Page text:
LegalFix
Select your state

Criminal procedure

burden of proof

Burden of proof refers to the amount of evidence or proof required to adequately prove disputed facts in a court of law, and which party has the obligation to prove the disputed facts in order to prevail in court. In criminal prosecutions (cases) the government or prosecution has the burden to prove the accused defendant’s guilt beyond a reasonable doubt. This has been the standard for criminal prosecutions in the United States since at least 1880 when it was first mentioned by the U.S. Supreme Court. The determination of whether there is reasonable doubt as to an accused defendant’s guilt may be characterized by the question of whether there is an alternative explanation of the facts that seems plausible to the jurors.

In Texas, as in all states across the United States, the burden of proof in criminal prosecutions lies with the government or prosecution. This means that it is the responsibility of the prosecution to prove the defendant's guilt 'beyond a reasonable doubt.' This standard is the highest in the legal system and requires that the evidence presented by the prosecution must be so conclusive and complete that there are no reasonable doubts regarding the defendant's guilt. If the jurors find that there is a plausible alternative explanation of the facts that could suggest the defendant's innocence, then they are obliged to acquit. This standard has been a cornerstone of the American criminal justice system since it was articulated by the U.S. Supreme Court in the 1880s and continues to be a fundamental principle in protecting the rights of the accused in Texas and throughout the country.


Texas Statutes & Rules

Federal Statutes & Rules

In re Winship, 397 U.S. 358 (1970)
This U.S. Supreme Court case established the principle that the government must prove every element of a crime beyond a reasonable doubt in juvenile court proceedings, which has been applied to all criminal prosecutions.

In the landmark case of In re Winship, the U.S. Supreme Court held that the Due Process Clause of the Fourteenth Amendment protects the accused against conviction except upon proof beyond a reasonable doubt of every fact necessary to constitute the crime with which they are charged. This standard is the highest standard of proof used in court and is required in all criminal cases because it has a direct relation to the presumption of innocence that provides the foundation for the criminal justice system. The reasonable doubt standard is an ancient and honored aspect of our criminal law traditions, reflecting the importance of ensuring that only the truly guilty are convicted.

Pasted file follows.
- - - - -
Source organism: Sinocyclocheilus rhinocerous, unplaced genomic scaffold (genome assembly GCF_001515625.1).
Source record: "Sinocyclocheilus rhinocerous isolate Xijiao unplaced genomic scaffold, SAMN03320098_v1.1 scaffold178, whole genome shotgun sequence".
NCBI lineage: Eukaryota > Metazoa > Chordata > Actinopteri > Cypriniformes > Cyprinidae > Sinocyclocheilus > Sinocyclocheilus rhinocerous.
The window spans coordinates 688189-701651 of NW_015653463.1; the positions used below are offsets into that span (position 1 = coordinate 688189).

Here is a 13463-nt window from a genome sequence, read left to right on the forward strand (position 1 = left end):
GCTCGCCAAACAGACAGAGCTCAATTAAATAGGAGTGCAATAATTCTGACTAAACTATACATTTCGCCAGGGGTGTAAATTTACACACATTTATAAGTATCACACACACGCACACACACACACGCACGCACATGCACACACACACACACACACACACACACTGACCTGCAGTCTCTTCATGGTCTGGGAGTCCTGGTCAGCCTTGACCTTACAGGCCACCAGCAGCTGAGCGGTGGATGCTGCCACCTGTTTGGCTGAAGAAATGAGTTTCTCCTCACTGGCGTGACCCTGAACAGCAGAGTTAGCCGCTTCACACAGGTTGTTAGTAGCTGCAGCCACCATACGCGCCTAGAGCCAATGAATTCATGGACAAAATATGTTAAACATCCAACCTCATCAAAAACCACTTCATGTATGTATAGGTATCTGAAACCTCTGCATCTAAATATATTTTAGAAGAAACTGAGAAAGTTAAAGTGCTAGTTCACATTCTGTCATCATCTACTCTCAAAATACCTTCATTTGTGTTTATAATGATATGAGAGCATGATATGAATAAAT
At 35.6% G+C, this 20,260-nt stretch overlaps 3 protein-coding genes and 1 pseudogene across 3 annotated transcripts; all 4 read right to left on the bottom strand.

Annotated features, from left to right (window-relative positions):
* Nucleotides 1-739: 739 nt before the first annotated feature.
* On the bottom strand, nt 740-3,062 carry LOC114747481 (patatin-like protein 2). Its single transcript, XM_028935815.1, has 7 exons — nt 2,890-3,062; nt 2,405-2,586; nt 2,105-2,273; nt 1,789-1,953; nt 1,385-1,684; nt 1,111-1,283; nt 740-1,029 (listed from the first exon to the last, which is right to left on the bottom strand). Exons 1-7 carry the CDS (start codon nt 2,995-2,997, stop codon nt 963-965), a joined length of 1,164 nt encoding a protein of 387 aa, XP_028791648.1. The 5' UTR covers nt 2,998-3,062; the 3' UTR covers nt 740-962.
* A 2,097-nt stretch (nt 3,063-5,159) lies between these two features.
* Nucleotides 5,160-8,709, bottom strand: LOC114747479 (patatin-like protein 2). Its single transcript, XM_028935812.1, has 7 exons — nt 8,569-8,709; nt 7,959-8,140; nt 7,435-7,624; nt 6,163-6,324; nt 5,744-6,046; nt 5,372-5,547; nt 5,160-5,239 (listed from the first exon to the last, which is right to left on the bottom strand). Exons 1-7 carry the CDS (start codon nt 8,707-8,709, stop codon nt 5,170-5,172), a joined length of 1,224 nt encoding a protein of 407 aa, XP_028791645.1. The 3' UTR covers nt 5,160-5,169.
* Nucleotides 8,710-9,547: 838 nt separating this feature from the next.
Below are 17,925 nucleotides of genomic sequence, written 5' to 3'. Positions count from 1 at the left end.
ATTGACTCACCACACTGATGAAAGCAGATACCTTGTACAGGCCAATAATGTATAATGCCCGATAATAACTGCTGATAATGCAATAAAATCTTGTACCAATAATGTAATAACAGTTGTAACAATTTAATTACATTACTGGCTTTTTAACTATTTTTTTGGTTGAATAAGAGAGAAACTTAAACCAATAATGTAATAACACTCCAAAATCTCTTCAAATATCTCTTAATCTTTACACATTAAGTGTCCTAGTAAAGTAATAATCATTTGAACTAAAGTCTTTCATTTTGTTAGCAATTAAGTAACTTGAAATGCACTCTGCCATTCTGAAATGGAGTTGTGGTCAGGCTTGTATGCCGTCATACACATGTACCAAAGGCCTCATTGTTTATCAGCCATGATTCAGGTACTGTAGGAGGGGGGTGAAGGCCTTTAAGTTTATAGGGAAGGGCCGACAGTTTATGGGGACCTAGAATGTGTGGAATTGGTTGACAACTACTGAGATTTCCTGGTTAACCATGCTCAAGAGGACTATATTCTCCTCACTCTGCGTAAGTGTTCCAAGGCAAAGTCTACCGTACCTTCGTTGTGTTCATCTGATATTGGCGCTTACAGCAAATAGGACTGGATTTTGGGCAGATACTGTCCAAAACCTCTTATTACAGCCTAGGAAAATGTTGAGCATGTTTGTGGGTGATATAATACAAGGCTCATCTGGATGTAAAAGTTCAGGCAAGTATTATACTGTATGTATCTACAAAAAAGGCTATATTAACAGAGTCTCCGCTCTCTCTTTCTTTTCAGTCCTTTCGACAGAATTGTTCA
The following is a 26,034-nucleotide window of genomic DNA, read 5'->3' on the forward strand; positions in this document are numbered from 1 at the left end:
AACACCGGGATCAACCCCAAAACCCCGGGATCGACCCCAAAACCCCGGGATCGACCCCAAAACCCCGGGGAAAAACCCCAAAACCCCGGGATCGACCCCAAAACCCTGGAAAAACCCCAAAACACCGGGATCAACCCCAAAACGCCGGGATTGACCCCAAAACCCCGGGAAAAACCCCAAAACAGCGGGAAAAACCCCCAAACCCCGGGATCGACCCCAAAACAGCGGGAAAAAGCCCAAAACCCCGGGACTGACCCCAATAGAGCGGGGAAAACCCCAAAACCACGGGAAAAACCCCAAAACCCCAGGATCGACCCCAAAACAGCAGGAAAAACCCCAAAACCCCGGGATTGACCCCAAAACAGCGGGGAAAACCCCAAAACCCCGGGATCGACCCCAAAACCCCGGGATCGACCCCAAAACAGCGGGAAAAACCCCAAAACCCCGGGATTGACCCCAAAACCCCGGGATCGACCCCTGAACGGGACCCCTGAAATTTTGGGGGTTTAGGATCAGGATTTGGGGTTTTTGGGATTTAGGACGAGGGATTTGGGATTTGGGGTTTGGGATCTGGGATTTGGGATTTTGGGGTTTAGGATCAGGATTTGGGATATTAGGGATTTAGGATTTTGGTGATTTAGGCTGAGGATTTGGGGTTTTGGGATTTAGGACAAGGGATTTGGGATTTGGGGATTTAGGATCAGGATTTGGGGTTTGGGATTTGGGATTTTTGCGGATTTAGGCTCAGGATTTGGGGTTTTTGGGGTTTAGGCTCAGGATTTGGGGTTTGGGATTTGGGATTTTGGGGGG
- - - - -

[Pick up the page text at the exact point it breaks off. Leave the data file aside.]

18 U.S.C. § 3231 - District courts
This statute grants federal district courts jurisdiction over all offenses against the laws of the United States, where the burden of proof beyond a reasonable doubt applies.

18 U.S.C. § 3231 establishes the jurisdiction of federal district courts over all offenses against the laws of the United States. While the statute itself does not explicitly mention the burden of proof, it is understood through case law and the Federal Rules of Criminal Procedure that the standard of proof required in these courts for criminal cases is 'beyond a reasonable doubt.' This statute is relevant because it underpins the authority of federal courts to hear cases where the government must meet this burden of proof to obtain a conviction.

Federal Rules of Criminal Procedure, Rule 29 - Motion for a Judgment of Acquittal
This rule allows a defendant to seek a judgment of acquittal if the evidence presented by the prosecution is insufficient to sustain a conviction under the standard of proof beyond a reasonable doubt.

Rule 29 of the Federal Rules of Criminal Procedure provides that after the government closes its evidence or after the close of all evidence, the court on a defendant's motion must enter a judgment of acquittal of any offense for which the evidence is insufficient to sustain a conviction. This rule is directly related to the burden of proof, as it allows a defendant to challenge the sufficiency of the government's evidence to meet the 'beyond a reasonable doubt' standard. If the court finds that no rational trier of fact could have found proof of guilt beyond a reasonable doubt, it must enter a judgment of acquittal.

Federal Rules of Criminal Procedure, Rule 11 - Pleas
This rule governs how pleas are entered in federal criminal proceedings and ensures that a defendant's plea of guilty is made voluntarily and with an understanding of the nature of the charge and the consequences of the plea.

Rule 11 of the Federal Rules of Criminal Procedure outlines the procedures for the taking of a plea in federal criminal cases. It requires the court to inform the defendant of, and determine that the defendant understands, various rights, including the right to be tried by a jury and the right to be presumed innocent until proven guilty beyond a reasonable doubt. The rule ensures that a defendant's decision to waive these rights and plead guilty is made knowingly, voluntarily, and intelligently. This is relevant to the burden of proof because it reflects the importance of the defendant's understanding of the standard that would be applied should they choose to go to trial.